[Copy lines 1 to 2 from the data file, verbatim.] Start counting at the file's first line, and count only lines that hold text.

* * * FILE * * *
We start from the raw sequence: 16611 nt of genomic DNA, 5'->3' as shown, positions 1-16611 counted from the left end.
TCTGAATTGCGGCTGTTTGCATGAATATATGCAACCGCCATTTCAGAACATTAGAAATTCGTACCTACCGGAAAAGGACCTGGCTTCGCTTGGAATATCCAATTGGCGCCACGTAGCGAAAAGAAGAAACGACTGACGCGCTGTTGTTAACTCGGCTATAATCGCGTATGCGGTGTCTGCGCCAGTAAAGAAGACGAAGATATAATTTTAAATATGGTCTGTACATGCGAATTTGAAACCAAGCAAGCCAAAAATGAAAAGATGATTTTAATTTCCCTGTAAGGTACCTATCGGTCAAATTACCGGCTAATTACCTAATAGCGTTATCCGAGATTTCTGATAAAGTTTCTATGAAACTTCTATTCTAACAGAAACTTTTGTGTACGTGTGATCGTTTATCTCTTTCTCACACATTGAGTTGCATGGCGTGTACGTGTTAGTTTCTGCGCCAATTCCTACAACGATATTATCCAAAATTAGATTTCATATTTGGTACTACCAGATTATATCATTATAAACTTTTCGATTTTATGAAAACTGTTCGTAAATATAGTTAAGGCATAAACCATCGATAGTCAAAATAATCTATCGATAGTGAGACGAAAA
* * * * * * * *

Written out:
We start from the raw sequence: 16611 nt of genomic DNA, 5'->3' as shown, positions 1-16611 counted from the left end.
TCTGAATTGCGGCTGTTTGCATGAATATATGCAACCGCCATTTCAGAACATTAGAAATTCGTACCTACCGGAAAAGGACCTGGCTTCGCTTGGAATATCCAATTGGCGCCACGTAGCGAAAAGAAGAAACGACTGACGCGCTGTTGTTAACTCGGCTATAATCGCGTATGCGGTGTCTGCGCCAGTAAAGAAGACGAAGATATAATTTTAAATATGGTCTGTACATGCGAATTTGAAACCAAGCAAGCCAAAAATGAAAAGATGATTTTAATTTCCCTGTAAGGTACCTATCGGTCAAATTACCGGCTAATTACCTAATAGCGTTATCCGAGATTTCTGATAAAGTTTCTATGAAACTTCTATTCTAACAGAAACTTTTGTGTACGTGTGATCGTTTATCTCTTTCTCACACATTGAGTTGCATGGCGTGTACGTGTTAGTTTCTGCGCCAATTCCTACAACGATATTATCCAAAATTAGATTTCATATTTGGTACTACCAGATTATATCATTATAAACTTTTCGATTTTATGAAAACTGTTCGTAAATATAGTTAAGGCATAAACCATCGATAGTCAAAATAATCTATCGATAGTGAGACGAAAA